Fall Cycling Tips

13 September, 2016

Fall is rapidly coming and we can't ignore it. Whether you're a seasoned cyclist or newbie, you know the days are getting colder, nights getting longer, and with that comes changes in our riding routine. Despite darker and colder days, autumn is a great time to get those final miles in before winter. To help you set up for the changing season, I rounded up a comprehensive post to help you, and myself, stay on the road with some tips to guide our way through the golden season.

Bike Maintenance
It's important that we set our bikes up for autumn with a little TLC. If you're bike hasn't had any maintenance throughout summer, it may be worth sending your bike in for a tune up. Mechanics are more likely to thoroughly check all parts and give them a good clean or repair. Important components, like gears and chains, should be regularly maintained during the fall season to keep them in good shape so they keep you safe. Here are some way to maintain them:

Gears and Chains- If you know your bike is in good working order, maybe give it a little clean in the gears and chains. Add quality lube with a good wet chain oil to keep it moving better in wet weather.

Brakes - With any type of brake, it's important to know they are working smoothly. With brake pads, you need plenty of life in them to keep you going, especially when the roads start to get covered in leaves and water. Be sure to check them regularly and clean them from leaves, oils, or dirt to keep them in good quality shape.

Whilst in summer it was easy to forget about bike lights, the long dark days looming over us are a good reminder to dig them out. You may need to replace a battery, or charge them up to make sure they are working. I'd recommend that even in the daytime with fog, rain, or mist, that using bright lights is important to maintain safety for when conditions are the road are bad. Just remember, back lights are just as important as front lights to maintain your safety.

Hi-Vis Gear
Although lights are a legal requirement for cyclist, it's also recommended to stay extra visible during the daytime with hi-viz and reflective gear so that you'll be more noticeable. There are plenty of trousers, jackets, vests, panniers, and helmets on the market with plenty of reflective detailing to keep you noticed on a commute or ride. You can check out some of Bicycling mag's recommendations here.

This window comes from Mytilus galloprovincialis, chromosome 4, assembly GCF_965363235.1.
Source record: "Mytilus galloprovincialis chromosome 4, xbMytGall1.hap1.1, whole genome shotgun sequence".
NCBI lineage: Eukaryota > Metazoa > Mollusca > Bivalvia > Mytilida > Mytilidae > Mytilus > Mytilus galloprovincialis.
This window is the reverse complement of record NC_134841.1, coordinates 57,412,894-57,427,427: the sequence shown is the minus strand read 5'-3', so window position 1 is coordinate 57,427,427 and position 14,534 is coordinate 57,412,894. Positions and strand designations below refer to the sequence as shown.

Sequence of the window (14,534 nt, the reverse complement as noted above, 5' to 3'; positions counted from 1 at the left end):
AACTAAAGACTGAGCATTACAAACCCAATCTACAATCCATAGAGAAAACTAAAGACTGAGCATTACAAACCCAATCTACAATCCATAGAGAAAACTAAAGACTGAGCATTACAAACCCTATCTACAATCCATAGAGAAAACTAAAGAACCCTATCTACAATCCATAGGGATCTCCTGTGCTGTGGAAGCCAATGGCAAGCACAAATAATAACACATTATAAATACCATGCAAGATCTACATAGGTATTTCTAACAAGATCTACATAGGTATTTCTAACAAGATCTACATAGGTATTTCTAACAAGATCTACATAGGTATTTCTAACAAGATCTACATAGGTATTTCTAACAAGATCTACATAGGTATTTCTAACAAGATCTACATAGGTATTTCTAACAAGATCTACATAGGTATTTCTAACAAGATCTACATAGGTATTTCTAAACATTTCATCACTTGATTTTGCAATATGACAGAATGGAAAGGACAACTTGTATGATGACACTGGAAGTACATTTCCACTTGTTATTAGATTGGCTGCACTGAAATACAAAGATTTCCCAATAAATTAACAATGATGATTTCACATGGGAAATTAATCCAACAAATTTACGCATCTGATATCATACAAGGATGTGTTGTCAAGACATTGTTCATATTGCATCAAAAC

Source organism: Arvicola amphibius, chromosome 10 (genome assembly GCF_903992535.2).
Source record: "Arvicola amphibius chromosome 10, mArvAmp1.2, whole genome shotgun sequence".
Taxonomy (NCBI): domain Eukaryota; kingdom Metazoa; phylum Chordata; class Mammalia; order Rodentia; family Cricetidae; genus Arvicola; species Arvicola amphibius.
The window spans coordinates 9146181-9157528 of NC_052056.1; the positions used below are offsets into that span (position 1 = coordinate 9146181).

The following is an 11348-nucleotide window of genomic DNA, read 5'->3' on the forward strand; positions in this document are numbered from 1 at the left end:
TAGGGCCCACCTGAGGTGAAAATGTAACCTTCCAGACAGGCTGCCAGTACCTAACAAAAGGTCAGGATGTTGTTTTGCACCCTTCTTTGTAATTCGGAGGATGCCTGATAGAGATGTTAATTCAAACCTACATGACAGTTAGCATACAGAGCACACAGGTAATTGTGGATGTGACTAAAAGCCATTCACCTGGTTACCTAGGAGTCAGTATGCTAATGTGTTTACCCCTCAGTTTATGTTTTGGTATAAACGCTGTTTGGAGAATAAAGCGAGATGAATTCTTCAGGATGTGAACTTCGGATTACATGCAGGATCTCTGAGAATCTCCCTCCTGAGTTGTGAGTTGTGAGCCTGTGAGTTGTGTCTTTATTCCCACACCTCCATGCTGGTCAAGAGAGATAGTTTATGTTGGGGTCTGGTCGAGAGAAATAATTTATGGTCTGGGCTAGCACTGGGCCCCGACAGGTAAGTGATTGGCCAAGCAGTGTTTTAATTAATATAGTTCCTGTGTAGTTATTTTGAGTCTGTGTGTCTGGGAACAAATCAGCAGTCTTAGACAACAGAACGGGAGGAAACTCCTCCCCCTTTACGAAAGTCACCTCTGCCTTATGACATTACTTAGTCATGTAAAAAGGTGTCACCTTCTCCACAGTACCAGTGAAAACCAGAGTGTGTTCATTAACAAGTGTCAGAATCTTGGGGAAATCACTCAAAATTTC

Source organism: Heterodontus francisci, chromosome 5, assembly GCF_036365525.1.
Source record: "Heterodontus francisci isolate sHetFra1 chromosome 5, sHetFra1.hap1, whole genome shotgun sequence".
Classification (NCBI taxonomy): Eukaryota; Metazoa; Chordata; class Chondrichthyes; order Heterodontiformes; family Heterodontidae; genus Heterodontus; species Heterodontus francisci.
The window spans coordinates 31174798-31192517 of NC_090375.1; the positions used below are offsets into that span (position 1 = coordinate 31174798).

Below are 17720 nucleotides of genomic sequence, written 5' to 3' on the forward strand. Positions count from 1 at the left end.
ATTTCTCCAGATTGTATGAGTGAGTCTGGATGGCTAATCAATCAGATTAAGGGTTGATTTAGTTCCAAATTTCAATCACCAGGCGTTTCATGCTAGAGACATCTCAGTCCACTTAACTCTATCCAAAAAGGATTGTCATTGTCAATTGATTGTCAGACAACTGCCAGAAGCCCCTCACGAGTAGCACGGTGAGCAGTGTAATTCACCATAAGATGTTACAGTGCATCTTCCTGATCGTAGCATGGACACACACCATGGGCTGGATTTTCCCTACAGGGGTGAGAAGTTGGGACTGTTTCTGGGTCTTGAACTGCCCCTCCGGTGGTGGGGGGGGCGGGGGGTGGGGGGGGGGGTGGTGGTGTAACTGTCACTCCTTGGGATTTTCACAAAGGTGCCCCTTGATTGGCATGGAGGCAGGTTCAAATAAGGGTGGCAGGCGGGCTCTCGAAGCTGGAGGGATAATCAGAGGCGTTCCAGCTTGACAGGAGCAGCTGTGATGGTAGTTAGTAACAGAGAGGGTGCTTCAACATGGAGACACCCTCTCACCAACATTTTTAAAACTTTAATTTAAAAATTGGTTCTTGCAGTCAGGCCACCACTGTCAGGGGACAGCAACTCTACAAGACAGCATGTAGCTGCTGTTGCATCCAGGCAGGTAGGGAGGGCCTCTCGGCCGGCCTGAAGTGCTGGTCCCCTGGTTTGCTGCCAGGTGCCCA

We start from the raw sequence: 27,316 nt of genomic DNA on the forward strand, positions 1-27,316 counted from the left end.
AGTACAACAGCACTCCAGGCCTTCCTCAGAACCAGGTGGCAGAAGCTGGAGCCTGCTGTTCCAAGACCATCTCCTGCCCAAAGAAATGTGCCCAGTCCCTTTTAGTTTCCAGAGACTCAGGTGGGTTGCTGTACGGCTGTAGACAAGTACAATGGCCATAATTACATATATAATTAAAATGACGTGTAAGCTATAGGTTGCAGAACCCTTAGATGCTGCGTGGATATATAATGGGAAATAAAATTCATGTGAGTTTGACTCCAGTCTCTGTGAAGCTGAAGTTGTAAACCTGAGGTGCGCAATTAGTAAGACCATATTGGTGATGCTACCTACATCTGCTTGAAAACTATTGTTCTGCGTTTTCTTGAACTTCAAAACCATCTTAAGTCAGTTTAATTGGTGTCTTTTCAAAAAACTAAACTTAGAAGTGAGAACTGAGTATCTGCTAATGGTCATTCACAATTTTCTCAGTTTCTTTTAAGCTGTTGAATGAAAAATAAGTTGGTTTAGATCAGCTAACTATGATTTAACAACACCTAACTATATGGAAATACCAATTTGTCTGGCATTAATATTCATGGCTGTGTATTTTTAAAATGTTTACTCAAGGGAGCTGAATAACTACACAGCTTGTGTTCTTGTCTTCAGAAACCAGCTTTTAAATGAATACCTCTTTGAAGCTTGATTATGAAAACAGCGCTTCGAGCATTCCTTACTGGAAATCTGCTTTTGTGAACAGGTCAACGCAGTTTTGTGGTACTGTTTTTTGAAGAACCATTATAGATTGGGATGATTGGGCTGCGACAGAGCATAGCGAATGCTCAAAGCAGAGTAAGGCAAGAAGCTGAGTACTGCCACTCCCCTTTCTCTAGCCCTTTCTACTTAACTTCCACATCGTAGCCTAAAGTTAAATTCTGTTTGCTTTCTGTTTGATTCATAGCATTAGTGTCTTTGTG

Keep Dry
Often gear is designed not to just keep you safe but also dry. While cycling in the rain isn't ideal for anybody, a surprise rainfall and turning up to work or a social gathering wet isn't ideal either. Some ways to avoid getting drenched is to wear a waterproof cover, carry your items in a waterproof rucksack or pannier, and wear waterproof shoe covers. There are loads of waterproof brands on the market that often come with reflective details too. For more, you can check out Total Women's Cycling post on waterproof cycling gear.

Mudguards are to keep your tires from spraying your back with water, mud, and muck from the roads. Fall is the best time to put mudguards on your bike to help you avoid any unpleasant puddles from finding it's way onto your clothes and back. There are a few thing to keep in mind when you are choosing your mudguards for your bike. You should be sure to check if your bike is set up to place them on to get the most coverage which is dependent on your tires size, length, width, and whether your bike has enough clearance and eyelets to bolt mudguards in.

Carry A Spare
Even with all these items to help you stay dry, sometimes they just aren't enough. A rule of thumb for most commuters is to carry a spare. Basically a kit of extra dry clothes, toiletries, cosmetics, towels, etc. If you're out for a joy ride, I'm afraid carrying little kit is usually the rule of the game, which in that case, waterproof kit and gear are your friend.

It's nice being able to keep your bike and things in good shape but when cooler seasons creep along, so does the weight and SADs. With shorter days coming, our cycling mileage decreases. Often our fuel consumption should go down, however, our bodies naturally crave heavier food to keep our bodies warm. If you have a goal to maintain your fitness and develop endurance, keeping up the training program is a must to keep the weight down. If getting outside is an issue, indoor cycling/spin classes are a great way to keep the cycling muscles in shape. As a plus, you'll often be with like minded people in your area doing what you love together. If getting to a class is an issue, a stationary bike, rollers, or trainer is often a good option too.

Staying fit is just as important as eating right for the season. This is a huge one for me as I tend to crave heavier goods as it gets colder. Instead of giving into those cravings, I try adjusting to seasonal fruits and veggies. I've become great at making seasonal soups, juices, roasts, and salads as they are a great way to use seasonal produce while keeping my immune system up during flu season.

With longer darker days fatigue, seasonal sads, and lack of exercise tend to come as we start to hide indoors from the cold. Getting on your bike through fall has its positives for keeping fit throughout the season and better yet it's also a great way to combat seasonal affective disorder (SAD) and the coming winter blues. If you're feeling the side affects of seasonal changes, it can be difficult to get a regular routine on your bike but getting into a habit early can help you stay happy and well.

photo courtesy of cafeducycliste

Follow On Instagram